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Incarceration

The Sun Interview

The Pipe Or The Tomahawk

An Interview With Sun Bear

We’re trying to put our philosophy on a working level. This is important. People espouse different philosophies, but if it doesn’t work with flesh and blood on an everyday basis then it’s not real. You don’t have sovereignty until you control your own livelihood.

By Howard Jay Rubin April 1983
Essays, Memoirs, & True Stories

Death On The Wind

Letters From A Prisoner

I’m presently in the Idaho State prison for first degree murder, two counts. I was arrested in November of 1974, taken to trial, found guilty and sentenced to death, March of 1976. In October of 1977, the Idaho Supreme Court vacated my death penalty, but I’m under review to receive a newly enacted death penalty in May of this year. At that time the courts will decide if I can be given the new death penalty or a double life sentence. These two charges in Idaho aren’t the only ones I have. There are seven more in other states. Please let me explain why I did these cold-blooded, without any mercy, killings. In April of 1974, 11 men entered my home in Portland, Oregon, raped my 17 year old wife, who was three months pregnant at the time, then threw her four stories out our apartment window.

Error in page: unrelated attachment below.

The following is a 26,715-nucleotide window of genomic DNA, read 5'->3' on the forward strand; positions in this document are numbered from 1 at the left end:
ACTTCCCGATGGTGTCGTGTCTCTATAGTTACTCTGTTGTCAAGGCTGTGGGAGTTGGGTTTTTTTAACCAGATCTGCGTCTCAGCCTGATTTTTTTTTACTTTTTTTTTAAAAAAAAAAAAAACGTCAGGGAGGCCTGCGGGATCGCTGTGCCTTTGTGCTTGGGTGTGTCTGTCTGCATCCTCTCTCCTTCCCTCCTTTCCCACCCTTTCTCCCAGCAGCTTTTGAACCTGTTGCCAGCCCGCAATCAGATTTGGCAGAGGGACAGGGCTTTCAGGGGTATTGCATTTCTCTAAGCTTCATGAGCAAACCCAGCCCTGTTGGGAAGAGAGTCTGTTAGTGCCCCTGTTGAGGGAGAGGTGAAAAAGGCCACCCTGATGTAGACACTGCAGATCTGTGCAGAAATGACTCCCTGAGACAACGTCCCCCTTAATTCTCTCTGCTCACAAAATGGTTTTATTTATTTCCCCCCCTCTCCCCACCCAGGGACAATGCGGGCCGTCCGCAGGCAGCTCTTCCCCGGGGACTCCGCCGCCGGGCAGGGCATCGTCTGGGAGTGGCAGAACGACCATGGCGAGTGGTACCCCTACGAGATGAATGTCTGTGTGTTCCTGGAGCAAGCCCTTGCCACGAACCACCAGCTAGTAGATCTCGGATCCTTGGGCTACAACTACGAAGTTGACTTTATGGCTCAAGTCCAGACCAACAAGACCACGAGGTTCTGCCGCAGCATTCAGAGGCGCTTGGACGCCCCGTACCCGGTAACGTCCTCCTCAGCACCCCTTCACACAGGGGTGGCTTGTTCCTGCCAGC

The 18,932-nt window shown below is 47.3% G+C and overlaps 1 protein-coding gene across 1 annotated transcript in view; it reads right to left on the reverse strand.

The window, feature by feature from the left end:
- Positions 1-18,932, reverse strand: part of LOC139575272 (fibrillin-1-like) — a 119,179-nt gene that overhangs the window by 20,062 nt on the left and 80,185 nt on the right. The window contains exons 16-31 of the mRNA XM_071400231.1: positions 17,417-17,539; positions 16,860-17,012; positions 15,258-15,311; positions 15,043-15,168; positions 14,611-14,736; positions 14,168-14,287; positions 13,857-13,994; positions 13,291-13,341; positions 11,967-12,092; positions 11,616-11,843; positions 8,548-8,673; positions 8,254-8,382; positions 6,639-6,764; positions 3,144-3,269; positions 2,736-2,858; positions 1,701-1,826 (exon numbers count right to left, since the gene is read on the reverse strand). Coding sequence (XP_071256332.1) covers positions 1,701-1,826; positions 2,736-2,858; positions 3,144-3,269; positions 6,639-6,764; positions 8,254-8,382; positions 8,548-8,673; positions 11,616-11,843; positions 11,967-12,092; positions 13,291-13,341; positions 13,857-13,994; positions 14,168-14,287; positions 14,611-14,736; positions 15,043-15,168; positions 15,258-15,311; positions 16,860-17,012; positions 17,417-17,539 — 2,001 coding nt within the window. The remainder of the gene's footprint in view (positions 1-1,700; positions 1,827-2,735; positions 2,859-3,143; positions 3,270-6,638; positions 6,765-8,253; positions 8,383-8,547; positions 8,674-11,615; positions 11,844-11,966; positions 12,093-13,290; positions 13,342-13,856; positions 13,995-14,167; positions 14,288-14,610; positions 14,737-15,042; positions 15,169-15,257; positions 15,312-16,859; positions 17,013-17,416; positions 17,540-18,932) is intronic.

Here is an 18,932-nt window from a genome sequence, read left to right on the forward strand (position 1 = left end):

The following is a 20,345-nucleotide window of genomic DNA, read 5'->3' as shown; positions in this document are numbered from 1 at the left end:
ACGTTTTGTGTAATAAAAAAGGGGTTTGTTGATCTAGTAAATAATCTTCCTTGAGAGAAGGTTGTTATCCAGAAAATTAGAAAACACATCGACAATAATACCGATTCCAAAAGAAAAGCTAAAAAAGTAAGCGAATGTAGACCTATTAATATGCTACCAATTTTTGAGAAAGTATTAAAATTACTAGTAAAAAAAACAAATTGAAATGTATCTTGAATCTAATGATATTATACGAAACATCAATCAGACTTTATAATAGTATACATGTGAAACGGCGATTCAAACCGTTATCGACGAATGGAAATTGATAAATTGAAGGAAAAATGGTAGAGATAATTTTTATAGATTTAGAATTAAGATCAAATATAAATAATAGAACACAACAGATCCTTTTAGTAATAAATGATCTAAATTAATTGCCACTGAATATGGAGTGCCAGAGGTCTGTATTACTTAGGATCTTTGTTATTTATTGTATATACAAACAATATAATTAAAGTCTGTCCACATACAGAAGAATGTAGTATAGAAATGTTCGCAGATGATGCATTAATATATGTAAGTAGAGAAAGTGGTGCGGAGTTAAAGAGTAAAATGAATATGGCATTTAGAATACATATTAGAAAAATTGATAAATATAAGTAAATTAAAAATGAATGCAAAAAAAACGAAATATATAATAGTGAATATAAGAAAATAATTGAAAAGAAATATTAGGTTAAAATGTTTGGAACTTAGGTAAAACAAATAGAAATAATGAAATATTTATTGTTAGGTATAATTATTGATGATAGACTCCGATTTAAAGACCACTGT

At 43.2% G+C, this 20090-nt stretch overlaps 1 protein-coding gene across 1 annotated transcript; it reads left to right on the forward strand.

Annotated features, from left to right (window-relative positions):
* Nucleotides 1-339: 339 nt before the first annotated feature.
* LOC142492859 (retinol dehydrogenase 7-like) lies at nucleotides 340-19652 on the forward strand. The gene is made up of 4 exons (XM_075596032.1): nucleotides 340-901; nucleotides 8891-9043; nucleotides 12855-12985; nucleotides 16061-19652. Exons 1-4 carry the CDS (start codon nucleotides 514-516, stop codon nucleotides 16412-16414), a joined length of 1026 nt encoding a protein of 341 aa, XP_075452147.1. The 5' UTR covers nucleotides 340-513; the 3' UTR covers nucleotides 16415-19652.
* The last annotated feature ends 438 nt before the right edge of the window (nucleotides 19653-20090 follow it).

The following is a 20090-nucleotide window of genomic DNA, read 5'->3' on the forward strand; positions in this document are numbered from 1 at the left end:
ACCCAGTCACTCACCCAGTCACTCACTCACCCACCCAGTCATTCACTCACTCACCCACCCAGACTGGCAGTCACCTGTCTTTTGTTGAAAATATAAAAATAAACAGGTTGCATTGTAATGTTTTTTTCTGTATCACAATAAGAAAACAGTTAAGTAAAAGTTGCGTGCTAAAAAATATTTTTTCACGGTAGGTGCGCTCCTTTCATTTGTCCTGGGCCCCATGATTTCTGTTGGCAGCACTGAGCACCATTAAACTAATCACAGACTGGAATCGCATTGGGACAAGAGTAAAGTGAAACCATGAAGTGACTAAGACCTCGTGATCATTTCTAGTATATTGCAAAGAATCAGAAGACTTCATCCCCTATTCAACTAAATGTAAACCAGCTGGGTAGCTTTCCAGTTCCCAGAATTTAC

By Bo Lozoff December 1981
The Sun Interview

We’re All Doing Time

An Interview With Bo And Sita Lozoff

People ask me about getting gang-raped and whether they should defend themselves or submit. I can’t say to somebody, “Submit and don’t worry about it,” and I also can’t say, “Defend yourself and die.” That’s his choice to make. Mahatma Gandhi could and would have submitted because he was so non-attached to his body there was no degradation there, there was no undignity. And yet on the other hand, Chief Joseph of the Nez Perce wouldn’t have submitted, he would have said, “Ah, this is a wonderful day to die.”

By Howard Rubin December 1981
Fiction

Tales From Inside

As Manny walked he was overwhelmed by the delicate, inviolable crown of the stars. Freedom was a feather brushed and swept across the heavens, now sweeping his tongue, his nostrils, his lungs. There was nothing more he needed. 

By Jimmy Santiago Baca September 1980
The Sun Interview

We Are People

Interviews With Inmates Of Hillsborough Prison

The day I sat in the courtroom, there were three or four white men with the same charges, but they let them pay out, maybe seven or eight hundred dollars. I was black. The man didn’t say nothing about no fees or charges. They gave me the maximum sentence. My skin color gave me away. I can base it down to that. I didn’t have the money, so I got to pull the time. It’s just as simple as that.

By Wolfgang Bischoff , Mariam Nassadien & Vernon Rose September 1980